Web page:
You’ve said that we haven’t really seen Disney+ firing on all cylinders yet. With all the content unveiled the past two days at D23 Expo, is the volume planned for 2023 about where you want to be?
When we launched in 2019, we had no idea of the appetite of the Disney+ audience for new content. We underestimated what it was to become the new steady state. I think that realization came over the first year, and it came at a time where we were completely constrained about providing new content, because everything had shut down because of COVID. So the only thing we could do with the little that we had at the time was to repurpose content that was originally thought of for theaters and move it to Disney+, and after all, theaters were closed. But then we came to the realization that in order for us to have our full expression of Disney to our fans, and satiate all the demand that they have, we had to create for both distribution channels, we had to create for theaters, and we had to create for Disney plus. And that means we needed more content than ever. … Now this is the realization of that. Now these are not just title slides at an investor conference, but it’s the embodiment of it. Shows have been written, cast and produced, and they’re starting to come out. And this is the true realization of that.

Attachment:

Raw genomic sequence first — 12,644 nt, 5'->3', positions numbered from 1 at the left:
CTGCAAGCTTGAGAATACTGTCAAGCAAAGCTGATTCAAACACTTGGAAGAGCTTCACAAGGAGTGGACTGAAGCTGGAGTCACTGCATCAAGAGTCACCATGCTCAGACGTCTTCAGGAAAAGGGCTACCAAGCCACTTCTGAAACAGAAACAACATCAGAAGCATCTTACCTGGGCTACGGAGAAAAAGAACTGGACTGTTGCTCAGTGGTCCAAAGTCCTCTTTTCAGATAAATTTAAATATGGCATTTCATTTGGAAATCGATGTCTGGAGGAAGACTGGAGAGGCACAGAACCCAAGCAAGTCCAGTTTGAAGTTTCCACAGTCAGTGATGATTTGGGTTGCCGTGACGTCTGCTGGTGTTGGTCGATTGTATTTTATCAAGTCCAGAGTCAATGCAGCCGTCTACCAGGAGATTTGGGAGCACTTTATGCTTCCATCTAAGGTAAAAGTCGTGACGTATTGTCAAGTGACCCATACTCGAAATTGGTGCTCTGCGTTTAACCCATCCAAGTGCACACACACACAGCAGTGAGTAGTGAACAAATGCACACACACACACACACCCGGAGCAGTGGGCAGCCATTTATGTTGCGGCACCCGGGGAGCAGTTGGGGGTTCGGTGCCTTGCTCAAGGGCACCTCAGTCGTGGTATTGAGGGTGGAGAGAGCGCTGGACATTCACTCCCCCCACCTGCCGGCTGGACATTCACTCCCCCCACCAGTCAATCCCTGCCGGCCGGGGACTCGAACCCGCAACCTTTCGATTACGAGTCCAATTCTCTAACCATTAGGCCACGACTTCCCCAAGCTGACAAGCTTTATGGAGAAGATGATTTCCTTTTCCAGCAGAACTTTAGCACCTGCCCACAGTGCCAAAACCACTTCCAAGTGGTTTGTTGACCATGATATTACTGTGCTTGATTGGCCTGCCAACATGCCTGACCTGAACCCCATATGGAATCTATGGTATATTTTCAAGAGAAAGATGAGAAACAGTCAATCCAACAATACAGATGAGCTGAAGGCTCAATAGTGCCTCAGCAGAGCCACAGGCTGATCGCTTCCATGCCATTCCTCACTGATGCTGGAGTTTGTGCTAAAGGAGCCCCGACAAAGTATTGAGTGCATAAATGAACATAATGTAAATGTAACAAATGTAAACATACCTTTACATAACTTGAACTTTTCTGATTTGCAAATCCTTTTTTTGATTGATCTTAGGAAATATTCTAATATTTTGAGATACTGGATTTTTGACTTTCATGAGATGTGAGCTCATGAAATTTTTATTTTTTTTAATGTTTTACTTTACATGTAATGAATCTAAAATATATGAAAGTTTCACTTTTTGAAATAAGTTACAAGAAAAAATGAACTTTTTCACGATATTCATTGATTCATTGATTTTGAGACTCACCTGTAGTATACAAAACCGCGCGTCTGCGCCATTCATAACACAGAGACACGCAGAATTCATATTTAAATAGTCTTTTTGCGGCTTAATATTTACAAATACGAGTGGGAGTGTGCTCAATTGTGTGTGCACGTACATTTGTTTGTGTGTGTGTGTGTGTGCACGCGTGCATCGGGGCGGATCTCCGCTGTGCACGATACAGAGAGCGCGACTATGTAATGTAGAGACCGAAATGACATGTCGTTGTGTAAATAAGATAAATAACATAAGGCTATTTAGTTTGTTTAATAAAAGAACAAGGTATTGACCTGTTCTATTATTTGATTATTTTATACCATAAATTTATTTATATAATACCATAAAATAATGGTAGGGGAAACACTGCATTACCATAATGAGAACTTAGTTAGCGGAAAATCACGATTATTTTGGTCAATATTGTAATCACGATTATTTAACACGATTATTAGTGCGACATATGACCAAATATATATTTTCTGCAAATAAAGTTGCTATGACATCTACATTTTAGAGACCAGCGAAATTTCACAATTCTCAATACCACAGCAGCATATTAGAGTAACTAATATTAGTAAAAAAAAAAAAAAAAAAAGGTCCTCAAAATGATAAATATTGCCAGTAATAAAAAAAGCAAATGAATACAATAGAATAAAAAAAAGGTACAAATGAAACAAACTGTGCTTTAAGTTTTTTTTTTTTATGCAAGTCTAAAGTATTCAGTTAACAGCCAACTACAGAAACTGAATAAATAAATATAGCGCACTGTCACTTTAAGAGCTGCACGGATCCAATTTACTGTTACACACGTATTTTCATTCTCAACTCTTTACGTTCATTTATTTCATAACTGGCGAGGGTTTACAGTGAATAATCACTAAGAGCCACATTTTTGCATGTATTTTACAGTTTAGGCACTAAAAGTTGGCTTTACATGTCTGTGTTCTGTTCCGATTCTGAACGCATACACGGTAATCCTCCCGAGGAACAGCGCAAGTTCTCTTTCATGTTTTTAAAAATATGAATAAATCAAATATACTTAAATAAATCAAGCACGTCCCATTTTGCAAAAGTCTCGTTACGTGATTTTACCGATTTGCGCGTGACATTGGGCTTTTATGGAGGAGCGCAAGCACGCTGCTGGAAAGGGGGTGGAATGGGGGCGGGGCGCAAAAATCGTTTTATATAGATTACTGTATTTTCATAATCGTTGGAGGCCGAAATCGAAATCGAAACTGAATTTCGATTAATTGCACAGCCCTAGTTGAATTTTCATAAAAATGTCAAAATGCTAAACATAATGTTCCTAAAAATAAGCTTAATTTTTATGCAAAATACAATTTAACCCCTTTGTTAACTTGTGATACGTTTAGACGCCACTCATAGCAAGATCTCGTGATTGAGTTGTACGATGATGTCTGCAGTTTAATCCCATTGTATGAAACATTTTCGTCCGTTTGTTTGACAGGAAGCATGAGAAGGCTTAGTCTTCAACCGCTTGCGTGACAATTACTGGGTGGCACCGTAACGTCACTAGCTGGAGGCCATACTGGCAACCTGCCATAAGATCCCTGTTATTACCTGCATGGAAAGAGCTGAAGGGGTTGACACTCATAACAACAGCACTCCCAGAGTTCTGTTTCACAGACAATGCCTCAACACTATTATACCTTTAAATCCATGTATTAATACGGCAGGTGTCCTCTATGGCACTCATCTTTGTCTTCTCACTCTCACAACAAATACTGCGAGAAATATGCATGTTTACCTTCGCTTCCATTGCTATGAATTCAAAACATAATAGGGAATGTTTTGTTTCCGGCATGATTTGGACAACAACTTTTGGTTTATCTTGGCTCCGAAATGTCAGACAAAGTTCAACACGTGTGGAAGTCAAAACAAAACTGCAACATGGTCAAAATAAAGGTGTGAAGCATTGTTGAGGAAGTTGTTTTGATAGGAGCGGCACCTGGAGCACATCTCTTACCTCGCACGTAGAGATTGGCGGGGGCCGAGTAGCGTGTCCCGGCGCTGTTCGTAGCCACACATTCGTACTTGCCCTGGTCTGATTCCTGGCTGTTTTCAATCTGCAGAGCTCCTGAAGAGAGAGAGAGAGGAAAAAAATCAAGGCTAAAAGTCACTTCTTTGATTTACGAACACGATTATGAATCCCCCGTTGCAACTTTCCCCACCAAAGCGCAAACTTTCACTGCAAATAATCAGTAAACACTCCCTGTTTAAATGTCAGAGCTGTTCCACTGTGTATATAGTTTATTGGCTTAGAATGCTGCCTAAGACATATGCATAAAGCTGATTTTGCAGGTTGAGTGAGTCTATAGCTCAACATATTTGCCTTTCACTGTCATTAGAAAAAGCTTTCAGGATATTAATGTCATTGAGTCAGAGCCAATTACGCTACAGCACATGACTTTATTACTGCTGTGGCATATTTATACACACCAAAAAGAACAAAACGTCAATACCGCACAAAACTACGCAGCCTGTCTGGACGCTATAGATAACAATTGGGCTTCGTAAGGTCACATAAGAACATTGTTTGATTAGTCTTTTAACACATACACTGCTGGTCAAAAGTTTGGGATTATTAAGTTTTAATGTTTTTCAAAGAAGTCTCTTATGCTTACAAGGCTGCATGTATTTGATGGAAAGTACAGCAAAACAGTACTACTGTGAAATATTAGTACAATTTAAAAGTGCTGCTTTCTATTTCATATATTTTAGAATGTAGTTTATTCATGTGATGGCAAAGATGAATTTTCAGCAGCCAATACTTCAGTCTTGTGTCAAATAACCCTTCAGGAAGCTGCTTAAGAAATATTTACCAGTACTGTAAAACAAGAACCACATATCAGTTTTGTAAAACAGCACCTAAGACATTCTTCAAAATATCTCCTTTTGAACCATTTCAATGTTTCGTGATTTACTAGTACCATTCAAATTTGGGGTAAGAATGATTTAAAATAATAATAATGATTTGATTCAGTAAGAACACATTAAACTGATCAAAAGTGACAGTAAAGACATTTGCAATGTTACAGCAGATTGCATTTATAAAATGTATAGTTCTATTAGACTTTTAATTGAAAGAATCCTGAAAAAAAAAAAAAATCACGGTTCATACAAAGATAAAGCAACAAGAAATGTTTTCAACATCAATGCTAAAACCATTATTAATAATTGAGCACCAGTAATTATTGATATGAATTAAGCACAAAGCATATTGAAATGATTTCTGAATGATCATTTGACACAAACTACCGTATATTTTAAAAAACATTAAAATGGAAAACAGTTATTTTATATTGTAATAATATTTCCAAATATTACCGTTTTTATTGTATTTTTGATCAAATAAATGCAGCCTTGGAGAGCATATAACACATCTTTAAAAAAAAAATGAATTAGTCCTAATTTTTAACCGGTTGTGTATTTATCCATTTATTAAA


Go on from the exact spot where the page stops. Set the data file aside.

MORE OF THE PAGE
What have you learned over the past three years of operating Disney+ in terms of the connection between new content and new subscribers signing on. Can you draw a line between a show’s launch and new subscribers joining in week 1, week 2, week 3? How do you calculate your ROI on individual titles in a subscription environment?